That’s it. Certain subthemes will emerge again and again across the varying strands, of course—a particular playfulness with language, especially befitting the changing linguistic (and frequently multilingual) circumstances in which Jews lived; a contemplation of power and the lack of it; the relation of those two themes to questions of masculinity, along with the presence and absence of female voices. But those are more provocative preoccupations rather than essential parts of the definition. That still leaves a tremendous amount to wrangle, though, and the solution I’ve come up with, the one that serves as the organizing structural principle of this book, follows the Maggid’s approach: Take a look at the long history of Jewish literature and culture, suss out the funny stuff that meets our definition, and then draw a defining circle around it—or, as I’m going to suggest, draw seven of them. Because, as it turns out, when you canvass the material—the entire breadth of the history of Jewish comedy, from the Bible to @crazyjewishmom’s Instagram account and look for commonalities, seven major conceptual rubrics—seven strands—suggest themselves.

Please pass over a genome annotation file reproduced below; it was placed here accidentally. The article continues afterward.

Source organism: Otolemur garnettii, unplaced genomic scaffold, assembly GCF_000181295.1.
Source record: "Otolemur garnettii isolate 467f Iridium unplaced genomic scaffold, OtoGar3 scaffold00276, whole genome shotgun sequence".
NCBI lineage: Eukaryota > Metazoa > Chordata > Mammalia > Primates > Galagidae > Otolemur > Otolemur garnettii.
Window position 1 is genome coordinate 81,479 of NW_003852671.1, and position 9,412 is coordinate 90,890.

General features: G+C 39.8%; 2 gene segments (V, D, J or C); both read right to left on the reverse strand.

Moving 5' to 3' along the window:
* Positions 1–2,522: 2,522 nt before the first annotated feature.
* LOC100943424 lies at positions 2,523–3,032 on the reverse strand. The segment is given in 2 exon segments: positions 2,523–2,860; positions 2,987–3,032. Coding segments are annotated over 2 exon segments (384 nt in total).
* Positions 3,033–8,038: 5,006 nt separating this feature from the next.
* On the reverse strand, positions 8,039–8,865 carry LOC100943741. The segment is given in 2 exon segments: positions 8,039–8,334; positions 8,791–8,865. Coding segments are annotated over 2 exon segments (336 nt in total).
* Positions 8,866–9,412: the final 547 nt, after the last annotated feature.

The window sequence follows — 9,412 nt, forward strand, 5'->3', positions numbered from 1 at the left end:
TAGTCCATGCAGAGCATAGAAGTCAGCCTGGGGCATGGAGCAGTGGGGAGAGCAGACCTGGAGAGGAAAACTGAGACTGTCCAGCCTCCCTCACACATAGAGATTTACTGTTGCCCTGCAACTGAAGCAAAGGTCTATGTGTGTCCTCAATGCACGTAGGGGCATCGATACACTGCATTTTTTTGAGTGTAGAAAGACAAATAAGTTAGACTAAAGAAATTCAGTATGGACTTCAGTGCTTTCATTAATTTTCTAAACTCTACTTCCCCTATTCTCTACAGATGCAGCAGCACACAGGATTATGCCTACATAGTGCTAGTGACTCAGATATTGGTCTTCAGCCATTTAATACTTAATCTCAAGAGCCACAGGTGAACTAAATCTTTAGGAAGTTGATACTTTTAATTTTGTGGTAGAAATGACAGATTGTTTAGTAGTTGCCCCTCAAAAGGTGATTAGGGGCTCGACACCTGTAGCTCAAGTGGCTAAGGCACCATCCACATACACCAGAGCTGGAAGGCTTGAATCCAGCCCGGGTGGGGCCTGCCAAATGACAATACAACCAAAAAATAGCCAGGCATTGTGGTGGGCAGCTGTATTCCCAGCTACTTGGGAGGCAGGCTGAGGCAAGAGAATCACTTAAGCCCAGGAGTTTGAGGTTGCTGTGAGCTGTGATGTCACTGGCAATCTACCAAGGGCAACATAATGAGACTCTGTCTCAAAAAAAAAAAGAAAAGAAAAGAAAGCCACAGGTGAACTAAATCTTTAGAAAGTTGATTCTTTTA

Immediately, I hear the cry: “Why not eight? Why not six? Your seventh is really a modified version of number four!” Look, this isn’t a precise science; the writers and performers who produce this stuff aren’t theoretical constructs, they’re working artists trying to get a laugh and use multiple techniques at once; and comedy tends to blur boundaries anyway. So these are guidelines, ideal types.

And here they are, without further ado:

1.  Jewish comedy is a response to persecution and anti-Semitism.

2.  Jewish comedy is a satirical gaze at Jewish social and communal norms.

3.  Jewish comedy is bookish, witty, intellectual allusive play.

4.  Jewish comedy is vulgar, raunchy, and body-obsessed.

5.  Jewish comedy is mordant, ironic, and metaphysically oriented.

6.  Jewish comedy is focused on the folksy, everyday, quotidian Jew.

7.  Jewish comedy is about the blurred and ambiguous nature of Jewishness itself.

This entry was posted in Culture, Humor, Jewish. Bookmark the permalink.